Remezcla blogger Juliana Nalerio recounts news and adventures from Salamanca, Spain while drinking too much caña, going to classes, writing a thesis on latin life stateside, and just trying to make sense of it all.
“Gin makes me angry.” My friends Bucci and Tessie are playing a game of poker on the bed across from mine. The soundtrack is Curtis Mayfield, playing on a record that belonged to Bucci’s uncle back in the 70s. We are discussing our reactions to various spirits and laughing pausadamente. “I got found lying on the ground, trying to get into my facebook.” Gin makes Bucci angry and Tessie super drunk.
We need to know these details because we have been playing como una pareja de tres all weekend; “Bisexual, trifásica y tridimensional,” as explained by Concha Buika, in an article en El Pais in 2006. Buika lived happily for a number of years with her son’s father and another woman in a three way relationship. For now, ours is more of a love triangle in which each is a bit girl-crushed-out on the other but we won’t say it. You know how it is.
Que se puede decir…oye, cariño, ¿que te parece si hacemos un trio? Dicho así, no creo que sea buena idea lo que tengo en mente. Hay que pensar en lo que cree la tiabuela María, que me ha dicho que casi todas las familias españolas, en parte, son la recreación de la familia sagrada…por eso que hay tantos Joses, Marías, y Jesús.
After a 3 hour trip from Madrid we arrived here in el pueblo Villanueva de Castellon two days ago, about an hour outside of Valencia. Valencia is a coastal city and province on the Mediterranean that is famous for two things: (1) La paella, from Valencia, the recipe prepared here is said to be the TRUE PAELLA, but I don’t really like that much, at least not the tourist version they give you without rabbit. And (2) being the site of Jersey Shore, Spain edition, which is actually happening.
Yes, for many Spanish, Valencia is the “Jersey Shore” of Spain, filled with tíos cuadrados, orange tanned girls, and vacationing foreigners (Italians). Also there is the agua de Valencia, which I would compare to a Long Island Ice Tea, and of course la horchata de Valencia, which no tiene nada que ver con la horchata de México, o al menos, muy poco, and is only fresh and available in the summer.
The three of us are not partying too hard. To be honest, we’re going all traditional with cabin fever for the holidays in the casa de la tiabuela de Bucci. Her family has been in the region for generations.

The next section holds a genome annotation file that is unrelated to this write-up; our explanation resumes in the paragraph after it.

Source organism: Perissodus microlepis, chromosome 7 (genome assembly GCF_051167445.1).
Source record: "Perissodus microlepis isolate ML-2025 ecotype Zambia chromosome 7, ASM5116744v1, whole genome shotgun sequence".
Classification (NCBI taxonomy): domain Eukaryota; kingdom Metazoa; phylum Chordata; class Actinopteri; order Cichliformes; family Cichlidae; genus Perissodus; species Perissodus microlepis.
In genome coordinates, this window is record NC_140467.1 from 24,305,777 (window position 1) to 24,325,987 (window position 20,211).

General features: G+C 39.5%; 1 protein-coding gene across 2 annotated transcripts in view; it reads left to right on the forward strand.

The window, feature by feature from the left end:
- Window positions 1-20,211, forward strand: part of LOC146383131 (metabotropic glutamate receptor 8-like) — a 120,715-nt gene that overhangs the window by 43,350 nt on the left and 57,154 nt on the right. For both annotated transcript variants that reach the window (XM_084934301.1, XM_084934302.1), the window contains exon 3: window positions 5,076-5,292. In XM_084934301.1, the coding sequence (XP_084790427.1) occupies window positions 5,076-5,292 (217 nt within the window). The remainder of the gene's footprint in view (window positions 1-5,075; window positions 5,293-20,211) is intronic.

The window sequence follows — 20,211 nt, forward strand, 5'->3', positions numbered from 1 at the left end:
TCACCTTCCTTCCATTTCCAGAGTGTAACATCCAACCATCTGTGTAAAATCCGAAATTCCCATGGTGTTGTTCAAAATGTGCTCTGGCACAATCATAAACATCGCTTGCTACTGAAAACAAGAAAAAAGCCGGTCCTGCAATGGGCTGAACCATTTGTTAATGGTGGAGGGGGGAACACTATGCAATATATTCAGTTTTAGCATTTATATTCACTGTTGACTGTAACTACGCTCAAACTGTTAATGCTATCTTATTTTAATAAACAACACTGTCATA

Now, Tessie’s family is from New Zealand and it happens to be that her mom is the youngest women judge in the country. Tessie speaks with that cute semi-british accent that Americans fall in love with immediately upon hearing.
Orange trees and little mountains surround the pueblo. In the distance we can see the ocean on the horizon. In the house, everything has been preserved from the seventies and we are here with our triangulo amoroso playing poker and complaining about stuffing ourselves with the turrón, marzipan, and polvorones popular here in Spain at Xmas time. To compensate we dip them in soy milk…eww, a little. Many of the sweets are of Arabic or Semitic origin, at least, this is what I heard from B.
María, the tiabuela is in the kitchen, as usual, preparing a puchero, which is Valenciano or Catalan for el cocido, more or less. I really can’t explain the cocido (or I don’t want to, because it would take too long), except that it is a very traditional Spanish dish that changes a bit based on the province and includes a lot of meat and some garbanzos that are transformed into a delicious caldo.
B. es el sobrino de María who comes for “Christmas dinner,” which is actually Christmas lunch in Spain (okay, okay there is both a celebratory dinner on the 24th and a big lunch on the 25th). He is about fifty. The day before we met up with him and he drives us to the chalet on the mountaintop, María is all like, he is a mariconcete, like a little gay by way of the gestures, but she assures us he has no friends, mientras comiendo el túrron and declaring that they just don’t make them like they used to.
At Xmas lunch all is tranquil, peaceful. I am happy eating el puchero (el cocido) while Bucci y Tessie stick with the vegetarian fare. After eating some chunks of steak and potato, B. opens up to us. He tells us how he tried to steal a Dali painting when he was 18 from a museum in Barcelona.
His own paintings are beautiful and abstract. By the end of the chat he decides to show us the music video below by Europop star Gunther…María is mumbling in Valenciano and cleaning the dishes…we are watching very muscular men swing their dicks in a music video from 1989. It is lovely. B. assures us there is nothing crude or vulgar about it and says we have to watch it to the end. Welcome to XXXmas in Spain. It is awesome.
Aqui puedes vivir feliz en trío.
You touch my tralala
More by Juliana:
Salamanca Dairies 1: Dubbed Movies, Chonis, the university, and Spanish teen rappers
Salamanca Diaries 2: Scary stories and ghosts from Spain
Salamanca Diaries 3: Porto, Portugal, losing 3000 dollar watches and sheet
Salamanca Diaries 4: Madrid, Strikes, Illegal Staus and Hipsters
Salamanca Diaries 5: Music Videos to Make You Rethink Spanish Rap + ¡Don’t Date El Rapero!